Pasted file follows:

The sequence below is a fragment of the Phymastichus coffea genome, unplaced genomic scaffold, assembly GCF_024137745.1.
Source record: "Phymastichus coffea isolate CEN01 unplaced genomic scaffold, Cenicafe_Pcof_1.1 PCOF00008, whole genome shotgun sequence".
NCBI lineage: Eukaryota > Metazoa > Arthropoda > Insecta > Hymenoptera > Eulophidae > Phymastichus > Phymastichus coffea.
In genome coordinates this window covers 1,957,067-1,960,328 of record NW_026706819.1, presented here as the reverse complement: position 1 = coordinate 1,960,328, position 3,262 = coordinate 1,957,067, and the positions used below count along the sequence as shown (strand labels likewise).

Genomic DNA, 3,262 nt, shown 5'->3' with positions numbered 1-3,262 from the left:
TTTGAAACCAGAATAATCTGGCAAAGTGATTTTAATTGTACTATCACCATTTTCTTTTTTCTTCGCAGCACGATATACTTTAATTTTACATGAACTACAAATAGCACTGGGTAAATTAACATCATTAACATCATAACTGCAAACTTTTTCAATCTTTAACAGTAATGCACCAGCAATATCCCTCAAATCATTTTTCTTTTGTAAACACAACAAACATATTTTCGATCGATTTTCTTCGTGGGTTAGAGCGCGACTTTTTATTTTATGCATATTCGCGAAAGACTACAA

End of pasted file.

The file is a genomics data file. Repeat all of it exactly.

The sequence below is a fragment of the Phymastichus coffea genome, unplaced genomic scaffold, assembly GCF_024137745.1.
Source record: "Phymastichus coffea isolate CEN01 unplaced genomic scaffold, Cenicafe_Pcof_1.1 PCOF00008, whole genome shotgun sequence".
NCBI lineage: Eukaryota > Metazoa > Arthropoda > Insecta > Hymenoptera > Eulophidae > Phymastichus > Phymastichus coffea.
In genome coordinates this window covers 1,957,067-1,960,328 of record NW_026706819.1, presented here as the reverse complement: position 1 = coordinate 1,960,328, position 3,262 = coordinate 1,957,067, and the positions used below count along the sequence as shown (strand labels likewise).

Genomic DNA, 3,262 nt, shown 5'->3' with positions numbered 1-3,262 from the left:
TTTGAAACCAGAATAATCTGGCAAAGTGATTTTAATTGTACTATCACCATTTTCTTTTTTCTTCGCAGCACGATATACTTTAATTTTACATGAACTACAAATAGCACTGGGTAAATTAACATCATTAACATCATAACTGCAAACTTTTTCAATCTTTAACAGTAATGCACCAGCAATATCCCTCAAATCATTTTTCTTTTGTAAACACAACAAACATATTTTCGATCGATTTTCTTCGTGGGTTAGAGCGCGACTTTTTATTTTATGCATATTCGCGAAAGACTACAA